A second unfair labor practice complaint was filed Tuesday against the NCAA, this one attempting to capitalize on a September ruling by the National Labor Relations Board that could eventually lead to college athletes becoming employees of their universities.
The California-based National College Players Association (NCPA) filed the complaint with the NLRB naming not only the NCAA but the Pac-12, UCLA, USC, and all Division I football, men's basketball and women's basketball programs as complainants.
"The goal is to affirm college athlete employee status for every FBS football player and Division I basketball player at every public and private university in the nation," the NCPA said in a statement.
The NCPA's move comes three months after the College Basketball Players Association (CPBA) filed a similar unfair labor charge against the NCAA for classifying college players as "student-athletes".
Taken together, the two complaints continue the momentum towards a conclusion some consider inevitable: college players becoming become employees paid directly by their universities.
"One way or another, I feel like it's more of a freight train now. No one can explain exactly how it's going to unfold, but the direction is clear," NCPA executive director Ramogi Huma told CBS Sports.
In September 2021, the NLRB general counsel issued a memorandum setting the stage for institutions for college athletes to be paid directly by their institutions, thus becoming employees.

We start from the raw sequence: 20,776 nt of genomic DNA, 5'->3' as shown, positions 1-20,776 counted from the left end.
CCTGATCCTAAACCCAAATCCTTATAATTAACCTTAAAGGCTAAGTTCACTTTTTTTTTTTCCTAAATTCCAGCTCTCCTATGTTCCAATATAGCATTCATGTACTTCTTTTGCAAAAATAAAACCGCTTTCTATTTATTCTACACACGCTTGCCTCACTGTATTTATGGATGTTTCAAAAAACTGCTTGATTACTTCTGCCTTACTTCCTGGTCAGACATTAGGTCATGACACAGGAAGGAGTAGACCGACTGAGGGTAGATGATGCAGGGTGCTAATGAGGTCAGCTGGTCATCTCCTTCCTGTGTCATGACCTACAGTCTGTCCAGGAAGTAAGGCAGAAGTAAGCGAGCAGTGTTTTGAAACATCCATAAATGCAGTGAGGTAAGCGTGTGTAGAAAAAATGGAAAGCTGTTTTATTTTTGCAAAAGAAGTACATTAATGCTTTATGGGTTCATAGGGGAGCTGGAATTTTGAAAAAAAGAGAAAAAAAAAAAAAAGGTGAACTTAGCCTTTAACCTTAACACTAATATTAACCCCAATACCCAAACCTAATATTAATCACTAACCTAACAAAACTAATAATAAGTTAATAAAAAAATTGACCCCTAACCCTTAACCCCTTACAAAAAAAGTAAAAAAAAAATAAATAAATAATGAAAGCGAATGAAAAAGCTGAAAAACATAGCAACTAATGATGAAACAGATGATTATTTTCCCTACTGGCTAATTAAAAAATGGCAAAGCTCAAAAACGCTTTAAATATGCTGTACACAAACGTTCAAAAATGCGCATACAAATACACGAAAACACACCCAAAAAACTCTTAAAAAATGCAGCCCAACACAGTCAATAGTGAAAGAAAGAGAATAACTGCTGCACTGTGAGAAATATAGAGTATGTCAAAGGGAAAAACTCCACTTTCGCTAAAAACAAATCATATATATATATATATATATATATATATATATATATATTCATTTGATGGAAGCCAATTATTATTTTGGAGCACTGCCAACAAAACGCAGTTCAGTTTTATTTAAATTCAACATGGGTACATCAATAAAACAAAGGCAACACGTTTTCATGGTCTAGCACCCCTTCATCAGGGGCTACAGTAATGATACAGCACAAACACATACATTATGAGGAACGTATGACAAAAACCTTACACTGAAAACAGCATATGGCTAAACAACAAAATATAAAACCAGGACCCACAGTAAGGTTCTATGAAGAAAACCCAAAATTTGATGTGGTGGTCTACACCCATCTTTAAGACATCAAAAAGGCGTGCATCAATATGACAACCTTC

For the NLRB to move forward, there had to be formal complaints. In November, the CPBA filed the first complaint from Michael Hsu, a former University of Minnesota regent and co-founder of the organization.
On Tuesday, Huma followed up. A former UCLA player, he has been a college athlete activist for at least 20 years and helped form the NCPA to formally advocate for college players' rights. In 2014, the NCPA supported the legal battle that eventually became the Alston v. NCAA lawsuit and spawned Northwestern's unionization effort.
Legal sources thought the NLRB general counsel's memo only applied to private schools. Huma said, because the NCAA and conferences are "joint employers", the NLRB would get jurisdiction over public schools as well.
"We chose UCLA and USC because we wanted one private school and one public school to set the precedent nationwide in those sports," Huma told CBS Sports. "They're both in the same city under the same NLRB region. They're both in the same conference. Of course, California has been the hub of college athlete reform. We've been able to change the nation through California legislation."
In attempting to prove how schools hold control over athletes, the NCPA said the media policies mandated by universities violate labor law. The association said some media policies that require athletes to clear interviews with the school or not use social media are in violation.
Prior to the NCPA complaint, several sources told CBS Sports that they expect an NLRB response to the CBPA complaint this year. A bill in the state of Iowa was filed last month by a state representative seeking to classify athletes as employees.
"If ever there is a path toward employee status, we're trying to make sure it can be done," Huma added. "Players will benefit no matter what."